According to the National Center for Health Statistics, less than half of the people who get married in the United States remain with their first spouse, and less than 50 percent of children grow up with both biological parents. In short, we live in a society of blended families. Everyone who survives a divorce and enters a new family is vulnerable.
George Glass, MD, a board-certified psychiatrist, has designed a book, Blending Families Successfully: Helping Parents and Kids Navigate the Challenges So That Everyone Ends Up Happy, to help parents understand the challenges of beginning new lives with blended families, and to help their children make the necessary adjustments.
National Coming Out Day is October 11th. There is a new guide for parents to help them answer questions when their son and/or daughter come out to them. We welcome the authors of the new: This is a Book for Parents of Gay Kids.
Hoffman’s Playland in Colonie, New York, is closing this weekend after 62 years. The beloved kiddie park has been a summer destination for three generations of Capital Region residents. Jessica Bloustein Marshall spoke with park owner Dave Hoffman earlier this summer. He says it all started with his grandfather, who bought a parcel of land 6 miles outside of Albany in the 1930s to start a farm.
A child born in 2013 will cost a middle-income American family an average of $245,340. That’s some serious sticker shock, from a report out by the United States Department of Agriculture released this week. Of course there are inherent joys in having children. But are they becoming prohibitively expensive?
For four consecutive years Shirley Temple was the world’s box-office champion, a record never equaled. By early 1935 her mail was reported as four thousand letters a week, and hers was the second-most popular girl’s name in the country.
What distinguished Shirley Temple from every other Hollywood star of the period—and everyone since—was how brilliantly she shone. Amid the deprivation and despair of the Great Depression, Shirley Temple radiated optimism and plucky good cheer that lifted the spirits of millions and shaped their collective character for generations to come. In The Little Girl Who Fought The Great Depression: Shirley Temple And 1930s America, distinguished cultural historian John F. Kasson shows how the most famous, adored, imitated, and commodified child in the world astonished movie goers, created a new international culture of celebrity, and revolutionized the role of children as consumers.
One in three American children will be arrested by the time they are twenty-three, and many will spend time locked inside horrific detention centers that defy everything we know about how to rehabilitate young offenders.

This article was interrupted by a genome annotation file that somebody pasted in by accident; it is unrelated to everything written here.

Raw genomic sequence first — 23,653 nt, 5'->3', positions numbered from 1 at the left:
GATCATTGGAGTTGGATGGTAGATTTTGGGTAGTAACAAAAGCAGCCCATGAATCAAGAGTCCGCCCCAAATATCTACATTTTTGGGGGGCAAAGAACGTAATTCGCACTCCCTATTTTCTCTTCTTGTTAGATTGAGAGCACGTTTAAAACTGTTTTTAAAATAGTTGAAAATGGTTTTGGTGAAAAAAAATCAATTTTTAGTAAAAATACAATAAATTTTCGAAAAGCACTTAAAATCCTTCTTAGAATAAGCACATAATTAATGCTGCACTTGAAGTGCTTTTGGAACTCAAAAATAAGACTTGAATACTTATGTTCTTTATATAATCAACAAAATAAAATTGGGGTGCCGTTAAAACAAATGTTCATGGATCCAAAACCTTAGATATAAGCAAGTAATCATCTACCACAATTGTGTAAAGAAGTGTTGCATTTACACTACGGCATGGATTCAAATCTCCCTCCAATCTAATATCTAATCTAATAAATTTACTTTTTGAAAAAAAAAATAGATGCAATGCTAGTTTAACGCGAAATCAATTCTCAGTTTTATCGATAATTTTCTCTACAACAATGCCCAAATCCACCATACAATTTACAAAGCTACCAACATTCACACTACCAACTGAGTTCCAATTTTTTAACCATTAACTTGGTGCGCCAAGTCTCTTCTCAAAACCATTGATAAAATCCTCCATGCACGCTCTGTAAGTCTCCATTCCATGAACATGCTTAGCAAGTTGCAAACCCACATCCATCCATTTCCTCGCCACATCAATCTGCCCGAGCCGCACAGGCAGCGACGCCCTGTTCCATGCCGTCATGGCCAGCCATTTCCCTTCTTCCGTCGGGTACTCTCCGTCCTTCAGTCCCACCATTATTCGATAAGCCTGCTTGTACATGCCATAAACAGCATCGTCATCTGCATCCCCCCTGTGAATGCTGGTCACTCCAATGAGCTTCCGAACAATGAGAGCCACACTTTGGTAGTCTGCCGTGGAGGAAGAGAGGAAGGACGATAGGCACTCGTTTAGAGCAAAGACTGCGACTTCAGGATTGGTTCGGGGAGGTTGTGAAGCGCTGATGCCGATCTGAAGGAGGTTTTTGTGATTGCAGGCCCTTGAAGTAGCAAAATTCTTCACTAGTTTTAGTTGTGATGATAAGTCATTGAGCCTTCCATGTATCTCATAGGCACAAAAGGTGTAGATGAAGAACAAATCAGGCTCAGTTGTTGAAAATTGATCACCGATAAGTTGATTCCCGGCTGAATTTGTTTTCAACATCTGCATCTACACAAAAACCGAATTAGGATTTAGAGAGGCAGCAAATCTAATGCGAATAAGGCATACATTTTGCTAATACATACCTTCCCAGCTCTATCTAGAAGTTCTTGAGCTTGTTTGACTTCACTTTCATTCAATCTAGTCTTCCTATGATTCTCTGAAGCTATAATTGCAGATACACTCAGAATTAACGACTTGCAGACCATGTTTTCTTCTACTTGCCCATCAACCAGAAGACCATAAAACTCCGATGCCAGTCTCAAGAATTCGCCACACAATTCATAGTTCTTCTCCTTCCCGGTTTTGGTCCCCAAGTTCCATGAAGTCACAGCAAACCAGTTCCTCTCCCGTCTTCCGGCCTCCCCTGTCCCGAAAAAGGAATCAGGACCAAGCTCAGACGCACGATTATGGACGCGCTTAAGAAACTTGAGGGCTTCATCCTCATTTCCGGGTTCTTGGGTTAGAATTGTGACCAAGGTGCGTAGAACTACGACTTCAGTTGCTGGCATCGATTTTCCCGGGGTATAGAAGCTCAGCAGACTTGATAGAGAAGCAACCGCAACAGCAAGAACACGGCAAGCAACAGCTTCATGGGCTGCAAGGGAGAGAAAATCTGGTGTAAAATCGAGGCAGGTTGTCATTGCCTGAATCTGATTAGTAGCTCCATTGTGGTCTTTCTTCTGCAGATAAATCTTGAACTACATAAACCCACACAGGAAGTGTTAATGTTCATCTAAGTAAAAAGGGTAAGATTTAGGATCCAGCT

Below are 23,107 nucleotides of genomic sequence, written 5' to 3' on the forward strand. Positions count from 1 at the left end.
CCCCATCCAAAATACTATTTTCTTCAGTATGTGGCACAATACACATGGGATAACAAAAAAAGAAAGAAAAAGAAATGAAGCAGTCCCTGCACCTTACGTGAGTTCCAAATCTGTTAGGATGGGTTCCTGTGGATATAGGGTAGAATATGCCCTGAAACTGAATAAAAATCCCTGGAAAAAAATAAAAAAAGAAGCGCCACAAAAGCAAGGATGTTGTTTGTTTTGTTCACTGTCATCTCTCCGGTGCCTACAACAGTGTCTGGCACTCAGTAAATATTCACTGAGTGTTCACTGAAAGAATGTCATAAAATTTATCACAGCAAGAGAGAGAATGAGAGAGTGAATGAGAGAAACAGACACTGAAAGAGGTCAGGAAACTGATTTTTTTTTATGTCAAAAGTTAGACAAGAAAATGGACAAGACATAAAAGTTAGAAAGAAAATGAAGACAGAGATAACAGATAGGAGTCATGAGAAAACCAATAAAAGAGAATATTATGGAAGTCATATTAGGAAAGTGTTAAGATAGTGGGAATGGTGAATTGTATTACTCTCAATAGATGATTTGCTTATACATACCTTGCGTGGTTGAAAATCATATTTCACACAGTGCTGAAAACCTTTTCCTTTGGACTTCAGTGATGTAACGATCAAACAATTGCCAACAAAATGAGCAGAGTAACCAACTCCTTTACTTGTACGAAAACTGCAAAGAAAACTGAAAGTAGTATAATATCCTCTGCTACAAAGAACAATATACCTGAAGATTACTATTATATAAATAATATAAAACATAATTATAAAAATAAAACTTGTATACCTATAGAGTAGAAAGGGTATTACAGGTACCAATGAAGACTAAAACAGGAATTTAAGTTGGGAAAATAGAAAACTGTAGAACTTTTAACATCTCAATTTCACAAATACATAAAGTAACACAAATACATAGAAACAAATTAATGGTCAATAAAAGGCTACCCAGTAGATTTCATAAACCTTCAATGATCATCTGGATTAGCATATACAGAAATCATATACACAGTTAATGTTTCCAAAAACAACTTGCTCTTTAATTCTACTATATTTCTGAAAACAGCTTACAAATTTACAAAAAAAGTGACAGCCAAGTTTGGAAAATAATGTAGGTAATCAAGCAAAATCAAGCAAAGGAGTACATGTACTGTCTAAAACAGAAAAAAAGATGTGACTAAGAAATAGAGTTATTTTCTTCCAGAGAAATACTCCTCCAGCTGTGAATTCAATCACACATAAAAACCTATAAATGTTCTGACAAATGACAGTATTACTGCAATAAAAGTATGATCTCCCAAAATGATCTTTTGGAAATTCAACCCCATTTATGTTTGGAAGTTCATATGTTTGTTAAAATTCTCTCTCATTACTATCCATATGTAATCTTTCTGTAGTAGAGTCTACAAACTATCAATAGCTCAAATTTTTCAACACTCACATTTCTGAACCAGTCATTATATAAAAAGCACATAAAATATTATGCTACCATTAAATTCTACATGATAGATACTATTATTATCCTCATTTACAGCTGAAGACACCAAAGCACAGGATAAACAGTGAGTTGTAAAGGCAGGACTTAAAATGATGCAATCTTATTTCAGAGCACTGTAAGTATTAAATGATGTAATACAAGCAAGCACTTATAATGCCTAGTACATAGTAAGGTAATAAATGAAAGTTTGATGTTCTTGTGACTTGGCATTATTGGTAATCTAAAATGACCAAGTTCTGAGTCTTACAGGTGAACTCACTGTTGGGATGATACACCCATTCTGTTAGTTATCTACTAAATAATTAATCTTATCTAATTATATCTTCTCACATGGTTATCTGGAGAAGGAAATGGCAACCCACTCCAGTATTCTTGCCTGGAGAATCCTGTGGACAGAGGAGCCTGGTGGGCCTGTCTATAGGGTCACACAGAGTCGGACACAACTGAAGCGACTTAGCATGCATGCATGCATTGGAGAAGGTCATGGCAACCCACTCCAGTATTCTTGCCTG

In a clear-eyed indictment of the juvenile justice system run amok, award-winning journalist Nell Bernstein shows that there is no right way to lock up a child. The very act of isolation denies delinquent children the thing that is most essential to their growth and rehabilitation: positive relationships with caring adults.
The Double H Ranch/SeriousFun Camp, co-founded by Charles R. Wood and Paul Newman, provides specialized programs and year-round support for children and their families dealing with life-threatening illnesses.
Paul Newman's youngest daughter, Clea Newman, joined SeriousFun Children's Network as a Senior Director of External Affairs in January 2013, where she works as part of the advancement team to raise money to support SeriousFun Camps and Programs around the world. She also serves as a spokesperson for the organization.
Parents are accused of being both permissive and overprotective, unwilling to set limits and afraid to let their kids fail. Young people, meanwhile, are routinely described as entitled and narcissistic...among other unflattering adjectives.
In The Myth of the Spoiled Child, Alfie Kohn systematically debunks these beliefs--not only challenging erroneous factual claims but also exposing the troubling ideology that underlies them. Complaints about pushover parents and coddled kids are hardly new, he shows, and there is no evidence that either phenomenon is especially widespread today--let alone more common than in previous generations.
In her new memoir, The Madwoman in the Volvo, writer and performer Sandra Tsing Loh tells the story of her personal roller coaster of menopause. It includes an affair with a married man, the explosion of her marriage, and the pressure of keeping her daughters off of Facebook while managing the legal and marital hijinks of her eighty-nine-year-old dad.
Surprisingly, deeper research into the biological science of menopause suggests that this is all normal. Loh deduces that this midlife “madness” is less about menopause than about the madness of the world: trying to maintain appearances during an epic hormonal (physical, emotional, mental, and spiritual) change.
Sandra Tsing Loh is a contributing editor to The Atlantic and the author of five previous books. She is a regular commentator on NPR’s Morning Edition and PRI’s This American Life and has performed two solo shows off-Broadway.